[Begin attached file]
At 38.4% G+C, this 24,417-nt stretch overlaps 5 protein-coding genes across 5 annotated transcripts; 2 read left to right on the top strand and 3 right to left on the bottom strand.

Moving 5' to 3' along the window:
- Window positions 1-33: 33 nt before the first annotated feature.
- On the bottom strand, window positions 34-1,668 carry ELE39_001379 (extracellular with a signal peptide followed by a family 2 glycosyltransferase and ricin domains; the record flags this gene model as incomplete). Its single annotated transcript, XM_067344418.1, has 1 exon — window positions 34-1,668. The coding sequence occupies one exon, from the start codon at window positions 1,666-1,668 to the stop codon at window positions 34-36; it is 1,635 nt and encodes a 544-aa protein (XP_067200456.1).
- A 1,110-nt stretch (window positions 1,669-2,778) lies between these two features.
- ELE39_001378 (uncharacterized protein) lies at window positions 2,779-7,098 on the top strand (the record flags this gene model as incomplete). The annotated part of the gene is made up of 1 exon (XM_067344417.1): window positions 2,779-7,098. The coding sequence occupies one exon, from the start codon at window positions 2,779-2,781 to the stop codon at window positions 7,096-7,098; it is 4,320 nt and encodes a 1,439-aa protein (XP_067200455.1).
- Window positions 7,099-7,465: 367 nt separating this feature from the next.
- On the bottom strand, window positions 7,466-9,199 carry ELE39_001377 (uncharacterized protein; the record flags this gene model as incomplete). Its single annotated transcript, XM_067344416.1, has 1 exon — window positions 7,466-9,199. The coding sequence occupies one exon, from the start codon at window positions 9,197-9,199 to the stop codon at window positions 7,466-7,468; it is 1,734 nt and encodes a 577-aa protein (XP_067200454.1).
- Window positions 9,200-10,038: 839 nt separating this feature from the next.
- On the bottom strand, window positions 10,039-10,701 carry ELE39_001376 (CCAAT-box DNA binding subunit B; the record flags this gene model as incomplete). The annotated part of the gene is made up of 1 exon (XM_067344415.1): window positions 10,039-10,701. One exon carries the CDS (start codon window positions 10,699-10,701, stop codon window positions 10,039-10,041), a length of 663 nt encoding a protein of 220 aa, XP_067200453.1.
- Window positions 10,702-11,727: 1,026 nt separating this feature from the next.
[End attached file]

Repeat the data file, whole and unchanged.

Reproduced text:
At 38.4% G+C, this 24,417-nt stretch overlaps 5 protein-coding genes across 5 annotated transcripts; 2 read left to right on the top strand and 3 right to left on the bottom strand.

Moving 5' to 3' along the window:
- Window positions 1-33: 33 nt before the first annotated feature.
- On the bottom strand, window positions 34-1,668 carry ELE39_001379 (extracellular with a signal peptide followed by a family 2 glycosyltransferase and ricin domains; the record flags this gene model as incomplete). Its single annotated transcript, XM_067344418.1, has 1 exon — window positions 34-1,668. The coding sequence occupies one exon, from the start codon at window positions 1,666-1,668 to the stop codon at window positions 34-36; it is 1,635 nt and encodes a 544-aa protein (XP_067200456.1).
- A 1,110-nt stretch (window positions 1,669-2,778) lies between these two features.
- ELE39_001378 (uncharacterized protein) lies at window positions 2,779-7,098 on the top strand (the record flags this gene model as incomplete). The annotated part of the gene is made up of 1 exon (XM_067344417.1): window positions 2,779-7,098. The coding sequence occupies one exon, from the start codon at window positions 2,779-2,781 to the stop codon at window positions 7,096-7,098; it is 4,320 nt and encodes a 1,439-aa protein (XP_067200455.1).
- Window positions 7,099-7,465: 367 nt separating this feature from the next.
- On the bottom strand, window positions 7,466-9,199 carry ELE39_001377 (uncharacterized protein; the record flags this gene model as incomplete). Its single annotated transcript, XM_067344416.1, has 1 exon — window positions 7,466-9,199. The coding sequence occupies one exon, from the start codon at window positions 9,197-9,199 to the stop codon at window positions 7,466-7,468; it is 1,734 nt and encodes a 577-aa protein (XP_067200454.1).
- Window positions 9,200-10,038: 839 nt separating this feature from the next.
- On the bottom strand, window positions 10,039-10,701 carry ELE39_001376 (CCAAT-box DNA binding subunit B; the record flags this gene model as incomplete). The annotated part of the gene is made up of 1 exon (XM_067344415.1): window positions 10,039-10,701. One exon carries the CDS (start codon window positions 10,699-10,701, stop codon window positions 10,039-10,041), a length of 663 nt encoding a protein of 220 aa, XP_067200453.1.
- Window positions 10,702-11,727: 1,026 nt separating this feature from the next.